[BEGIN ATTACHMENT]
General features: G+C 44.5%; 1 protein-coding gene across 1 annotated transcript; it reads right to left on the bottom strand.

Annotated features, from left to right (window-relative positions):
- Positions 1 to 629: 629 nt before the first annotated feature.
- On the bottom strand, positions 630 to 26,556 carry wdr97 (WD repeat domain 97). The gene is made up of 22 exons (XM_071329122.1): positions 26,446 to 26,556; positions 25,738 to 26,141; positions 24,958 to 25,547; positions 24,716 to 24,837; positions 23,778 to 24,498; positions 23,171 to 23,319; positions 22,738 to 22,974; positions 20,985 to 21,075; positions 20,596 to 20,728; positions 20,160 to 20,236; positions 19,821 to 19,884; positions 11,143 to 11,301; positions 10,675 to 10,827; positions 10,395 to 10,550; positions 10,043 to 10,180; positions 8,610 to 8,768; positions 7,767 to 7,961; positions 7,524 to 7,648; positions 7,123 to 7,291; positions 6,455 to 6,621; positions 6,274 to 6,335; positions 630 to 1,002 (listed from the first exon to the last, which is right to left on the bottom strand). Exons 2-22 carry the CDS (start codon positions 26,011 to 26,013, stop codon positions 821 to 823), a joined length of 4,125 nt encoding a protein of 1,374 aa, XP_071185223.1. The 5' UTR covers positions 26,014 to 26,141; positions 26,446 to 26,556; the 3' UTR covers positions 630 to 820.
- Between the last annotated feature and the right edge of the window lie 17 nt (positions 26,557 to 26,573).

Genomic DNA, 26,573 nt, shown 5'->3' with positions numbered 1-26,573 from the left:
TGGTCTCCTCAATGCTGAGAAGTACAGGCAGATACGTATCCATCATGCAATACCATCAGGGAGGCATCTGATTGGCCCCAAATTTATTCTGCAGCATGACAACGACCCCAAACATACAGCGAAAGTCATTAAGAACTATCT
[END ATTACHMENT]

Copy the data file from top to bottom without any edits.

General features: G+C 44.5%; 1 protein-coding gene across 1 annotated transcript; it reads right to left on the bottom strand.

Annotated features, from left to right (window-relative positions):
- Positions 1 to 629: 629 nt before the first annotated feature.
- On the bottom strand, positions 630 to 26,556 carry wdr97 (WD repeat domain 97). The gene is made up of 22 exons (XM_071329122.1): positions 26,446 to 26,556; positions 25,738 to 26,141; positions 24,958 to 25,547; positions 24,716 to 24,837; positions 23,778 to 24,498; positions 23,171 to 23,319; positions 22,738 to 22,974; positions 20,985 to 21,075; positions 20,596 to 20,728; positions 20,160 to 20,236; positions 19,821 to 19,884; positions 11,143 to 11,301; positions 10,675 to 10,827; positions 10,395 to 10,550; positions 10,043 to 10,180; positions 8,610 to 8,768; positions 7,767 to 7,961; positions 7,524 to 7,648; positions 7,123 to 7,291; positions 6,455 to 6,621; positions 6,274 to 6,335; positions 630 to 1,002 (listed from the first exon to the last, which is right to left on the bottom strand). Exons 2-22 carry the CDS (start codon positions 26,011 to 26,013, stop codon positions 821 to 823), a joined length of 4,125 nt encoding a protein of 1,374 aa, XP_071185223.1. The 5' UTR covers positions 26,014 to 26,141; positions 26,446 to 26,556; the 3' UTR covers positions 630 to 820.
- Between the last annotated feature and the right edge of the window lie 17 nt (positions 26,557 to 26,573).

Genomic DNA, 26,573 nt, shown 5'->3' with positions numbered 1-26,573 from the left:
TGGTCTCCTCAATGCTGAGAAGTACAGGCAGATACGTATCCATCATGCAATACCATCAGGGAGGCATCTGATTGGCCCCAAATTTATTCTGCAGCATGACAACGACCCCAAACATACAGCGAAAGTCATTAAGAACTATCT